Primary Gastric Choriocarcinoma Presenting as a Pregnancy of Unknown Location

    loading  Checking for direct PDF access through Ovid



Pregnancy of unknown location presents a diagnostic challenge, in rare occasions leading to the diagnosis of malignancy. We describe a case of β-hCG-secreting nongestational primary gastric choriocarcinoma presenting as a pregnancy of unknown location.


A 37-year-old woman, gravida 4 para 3013, presented with several days of vaginal bleeding and rising β-hCG level without ultrasound localization of pregnancy. The diagnosis of pregnancy of unknown location was made and methotrexate administered at a β-hCG level of 7,779 milli-international units/mL. A 40% decrease in β-hCG level was noted between days 4 and 7. One week later, an inappropriate β-hCG level rise to 10,937 milli-international units/mL was noted, prompting a second dose of methotrexate and computed tomography imaging, leading to the discovery of gastric and liver lesions. Pathology from gastric biopsies revealed nongestational choriocarcinoma. The patient was treated with chemotherapy, with death from cardiac arrest 7 months after diagnosis.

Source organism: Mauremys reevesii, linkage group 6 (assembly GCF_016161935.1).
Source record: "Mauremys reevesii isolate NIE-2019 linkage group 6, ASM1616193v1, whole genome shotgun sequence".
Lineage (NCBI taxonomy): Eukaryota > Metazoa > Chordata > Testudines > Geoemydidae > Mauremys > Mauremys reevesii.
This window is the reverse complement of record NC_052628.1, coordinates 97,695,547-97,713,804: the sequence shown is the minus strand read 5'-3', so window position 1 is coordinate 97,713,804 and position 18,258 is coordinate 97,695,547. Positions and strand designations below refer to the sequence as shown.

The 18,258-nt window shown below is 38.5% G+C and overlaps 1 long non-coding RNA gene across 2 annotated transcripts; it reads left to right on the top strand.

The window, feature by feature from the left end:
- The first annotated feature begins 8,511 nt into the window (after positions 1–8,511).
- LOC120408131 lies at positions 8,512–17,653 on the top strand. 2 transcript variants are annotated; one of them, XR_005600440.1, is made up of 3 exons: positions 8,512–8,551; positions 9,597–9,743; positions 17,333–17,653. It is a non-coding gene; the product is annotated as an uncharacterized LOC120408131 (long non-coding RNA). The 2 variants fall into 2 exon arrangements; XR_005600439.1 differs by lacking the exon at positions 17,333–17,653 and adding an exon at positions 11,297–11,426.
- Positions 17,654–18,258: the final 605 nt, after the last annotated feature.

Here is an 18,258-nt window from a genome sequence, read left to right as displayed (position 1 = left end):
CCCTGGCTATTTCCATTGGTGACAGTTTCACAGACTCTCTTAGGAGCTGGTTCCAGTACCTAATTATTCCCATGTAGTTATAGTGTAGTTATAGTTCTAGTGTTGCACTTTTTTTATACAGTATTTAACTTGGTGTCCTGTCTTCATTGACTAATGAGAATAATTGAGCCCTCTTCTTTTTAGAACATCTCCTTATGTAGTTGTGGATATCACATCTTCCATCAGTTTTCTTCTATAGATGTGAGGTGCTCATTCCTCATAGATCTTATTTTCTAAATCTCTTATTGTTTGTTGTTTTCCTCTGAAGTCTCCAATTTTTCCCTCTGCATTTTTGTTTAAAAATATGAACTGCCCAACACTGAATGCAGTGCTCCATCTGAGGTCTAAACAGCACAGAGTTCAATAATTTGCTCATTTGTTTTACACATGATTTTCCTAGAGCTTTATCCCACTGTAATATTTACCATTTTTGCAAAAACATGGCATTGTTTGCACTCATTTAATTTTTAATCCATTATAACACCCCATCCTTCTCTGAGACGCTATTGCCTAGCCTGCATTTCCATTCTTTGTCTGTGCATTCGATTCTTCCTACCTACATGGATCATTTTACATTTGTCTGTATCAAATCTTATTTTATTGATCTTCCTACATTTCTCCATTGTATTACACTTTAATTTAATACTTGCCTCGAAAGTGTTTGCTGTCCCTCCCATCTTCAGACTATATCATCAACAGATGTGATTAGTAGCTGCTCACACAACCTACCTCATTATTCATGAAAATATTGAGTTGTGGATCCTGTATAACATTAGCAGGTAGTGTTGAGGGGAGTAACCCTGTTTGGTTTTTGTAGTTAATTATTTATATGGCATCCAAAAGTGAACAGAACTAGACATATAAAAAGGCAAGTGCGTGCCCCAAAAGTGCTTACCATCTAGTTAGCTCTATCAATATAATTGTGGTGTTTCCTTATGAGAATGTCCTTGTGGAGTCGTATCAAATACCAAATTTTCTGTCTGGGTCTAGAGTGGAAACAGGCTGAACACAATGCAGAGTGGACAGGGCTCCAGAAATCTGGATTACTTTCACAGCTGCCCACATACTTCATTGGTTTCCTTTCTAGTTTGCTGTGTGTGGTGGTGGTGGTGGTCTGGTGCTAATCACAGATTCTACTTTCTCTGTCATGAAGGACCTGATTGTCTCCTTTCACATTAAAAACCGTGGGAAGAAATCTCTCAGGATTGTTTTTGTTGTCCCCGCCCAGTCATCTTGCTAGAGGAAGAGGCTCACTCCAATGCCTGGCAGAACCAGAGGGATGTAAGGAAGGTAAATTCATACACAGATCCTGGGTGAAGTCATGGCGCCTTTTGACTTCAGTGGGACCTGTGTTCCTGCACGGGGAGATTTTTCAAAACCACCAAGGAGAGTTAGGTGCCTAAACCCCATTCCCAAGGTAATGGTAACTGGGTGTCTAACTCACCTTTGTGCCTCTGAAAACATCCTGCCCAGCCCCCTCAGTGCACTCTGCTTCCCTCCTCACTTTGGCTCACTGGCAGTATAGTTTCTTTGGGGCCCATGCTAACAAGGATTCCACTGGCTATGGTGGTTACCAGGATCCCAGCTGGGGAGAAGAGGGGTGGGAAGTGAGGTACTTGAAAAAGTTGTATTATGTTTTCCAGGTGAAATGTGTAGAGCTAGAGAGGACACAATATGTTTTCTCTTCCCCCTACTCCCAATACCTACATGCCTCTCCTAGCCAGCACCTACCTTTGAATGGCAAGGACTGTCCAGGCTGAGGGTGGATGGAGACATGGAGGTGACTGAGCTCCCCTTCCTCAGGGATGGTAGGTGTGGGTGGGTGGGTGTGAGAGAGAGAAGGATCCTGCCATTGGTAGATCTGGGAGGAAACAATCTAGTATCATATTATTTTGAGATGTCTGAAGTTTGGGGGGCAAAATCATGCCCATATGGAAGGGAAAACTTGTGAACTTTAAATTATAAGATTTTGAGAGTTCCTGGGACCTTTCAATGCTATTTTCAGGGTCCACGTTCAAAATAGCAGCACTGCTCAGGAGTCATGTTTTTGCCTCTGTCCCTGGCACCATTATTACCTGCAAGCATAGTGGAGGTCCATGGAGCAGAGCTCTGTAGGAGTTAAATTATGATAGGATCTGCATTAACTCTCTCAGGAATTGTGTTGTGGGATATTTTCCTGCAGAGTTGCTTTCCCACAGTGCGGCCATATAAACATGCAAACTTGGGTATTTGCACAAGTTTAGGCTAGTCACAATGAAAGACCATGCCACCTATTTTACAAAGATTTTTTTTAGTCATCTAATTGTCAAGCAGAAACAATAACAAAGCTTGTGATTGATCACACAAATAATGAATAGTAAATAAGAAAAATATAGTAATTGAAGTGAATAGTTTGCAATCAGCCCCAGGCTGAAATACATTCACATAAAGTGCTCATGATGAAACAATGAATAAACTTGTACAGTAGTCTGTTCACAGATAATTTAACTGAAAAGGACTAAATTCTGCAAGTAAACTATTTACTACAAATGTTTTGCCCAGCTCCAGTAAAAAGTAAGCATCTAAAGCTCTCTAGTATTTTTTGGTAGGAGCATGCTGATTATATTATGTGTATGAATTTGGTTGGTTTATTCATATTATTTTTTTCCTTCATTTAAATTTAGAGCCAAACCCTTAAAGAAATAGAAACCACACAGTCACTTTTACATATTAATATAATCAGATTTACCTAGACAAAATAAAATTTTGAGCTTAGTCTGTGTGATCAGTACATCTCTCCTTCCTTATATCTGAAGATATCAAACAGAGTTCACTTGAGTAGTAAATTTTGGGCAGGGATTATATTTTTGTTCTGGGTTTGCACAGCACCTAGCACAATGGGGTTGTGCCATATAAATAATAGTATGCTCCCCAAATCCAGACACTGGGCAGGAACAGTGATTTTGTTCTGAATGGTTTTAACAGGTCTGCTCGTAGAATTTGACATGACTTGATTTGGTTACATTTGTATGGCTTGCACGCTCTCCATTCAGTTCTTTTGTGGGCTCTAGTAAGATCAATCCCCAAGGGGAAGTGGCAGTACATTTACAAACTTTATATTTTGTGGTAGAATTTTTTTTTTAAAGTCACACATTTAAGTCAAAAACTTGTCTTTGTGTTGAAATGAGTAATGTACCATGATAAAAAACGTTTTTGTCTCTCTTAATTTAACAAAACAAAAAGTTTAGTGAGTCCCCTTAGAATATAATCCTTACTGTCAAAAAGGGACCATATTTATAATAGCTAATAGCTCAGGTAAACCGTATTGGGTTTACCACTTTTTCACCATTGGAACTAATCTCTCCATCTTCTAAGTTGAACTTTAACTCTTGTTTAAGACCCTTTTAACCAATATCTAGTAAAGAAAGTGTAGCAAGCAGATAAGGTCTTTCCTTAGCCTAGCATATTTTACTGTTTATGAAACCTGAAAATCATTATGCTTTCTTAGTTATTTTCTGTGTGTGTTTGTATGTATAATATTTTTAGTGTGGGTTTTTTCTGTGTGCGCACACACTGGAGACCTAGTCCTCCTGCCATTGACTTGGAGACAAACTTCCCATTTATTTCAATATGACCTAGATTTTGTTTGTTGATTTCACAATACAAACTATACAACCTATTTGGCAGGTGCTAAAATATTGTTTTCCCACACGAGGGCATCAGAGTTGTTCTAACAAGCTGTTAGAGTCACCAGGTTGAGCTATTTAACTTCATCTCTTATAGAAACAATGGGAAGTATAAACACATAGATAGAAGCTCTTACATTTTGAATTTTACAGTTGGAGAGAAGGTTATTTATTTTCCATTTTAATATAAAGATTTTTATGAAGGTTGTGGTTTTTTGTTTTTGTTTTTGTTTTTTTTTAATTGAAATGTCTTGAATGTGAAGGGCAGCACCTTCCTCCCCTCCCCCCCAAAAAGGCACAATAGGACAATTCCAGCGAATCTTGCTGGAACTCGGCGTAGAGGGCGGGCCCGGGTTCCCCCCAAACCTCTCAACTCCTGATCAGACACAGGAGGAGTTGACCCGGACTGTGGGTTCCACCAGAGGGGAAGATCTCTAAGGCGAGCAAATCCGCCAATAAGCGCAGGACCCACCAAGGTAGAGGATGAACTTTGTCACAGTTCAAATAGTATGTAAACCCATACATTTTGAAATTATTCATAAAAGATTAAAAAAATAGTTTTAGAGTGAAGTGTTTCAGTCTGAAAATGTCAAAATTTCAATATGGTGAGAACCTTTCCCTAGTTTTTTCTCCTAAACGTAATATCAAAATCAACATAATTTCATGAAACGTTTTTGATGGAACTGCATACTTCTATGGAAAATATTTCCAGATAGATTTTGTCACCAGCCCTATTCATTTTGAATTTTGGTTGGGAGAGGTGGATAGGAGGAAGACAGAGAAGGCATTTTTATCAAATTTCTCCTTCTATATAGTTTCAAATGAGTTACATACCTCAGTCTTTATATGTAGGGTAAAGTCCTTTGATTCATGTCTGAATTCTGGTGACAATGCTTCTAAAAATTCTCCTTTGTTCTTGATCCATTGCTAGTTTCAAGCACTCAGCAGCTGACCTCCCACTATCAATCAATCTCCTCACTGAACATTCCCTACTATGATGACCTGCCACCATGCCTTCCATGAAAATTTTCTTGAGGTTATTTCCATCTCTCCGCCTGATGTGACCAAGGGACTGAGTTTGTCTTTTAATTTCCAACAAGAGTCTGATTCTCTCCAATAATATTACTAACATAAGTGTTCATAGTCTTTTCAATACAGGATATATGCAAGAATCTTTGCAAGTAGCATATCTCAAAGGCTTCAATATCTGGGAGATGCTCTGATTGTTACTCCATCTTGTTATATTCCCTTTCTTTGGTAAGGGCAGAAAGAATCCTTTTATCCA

Malignancies that can secrete β-hCG include gestational trophoblastic disease, gonadal and extragonadal germ cell tumors, and malignancies with choriocarcinoma differentiation. Although ectopic pregnancy compromises approximately 2% of first-trimester pregnancy, gestational trophoblastic neoplasia and gestational choriocarcinoma can be seen in 1 of 1,500 and 1 of 20,000 pregnancies, respectively. When β-hCG levels do not fall appropriately in women undergoing medical management for pregnancy of unknown location, ectopic β-hCG secretion by a malignancy must be considered.

Related Topics

    loading  Loading Related Articles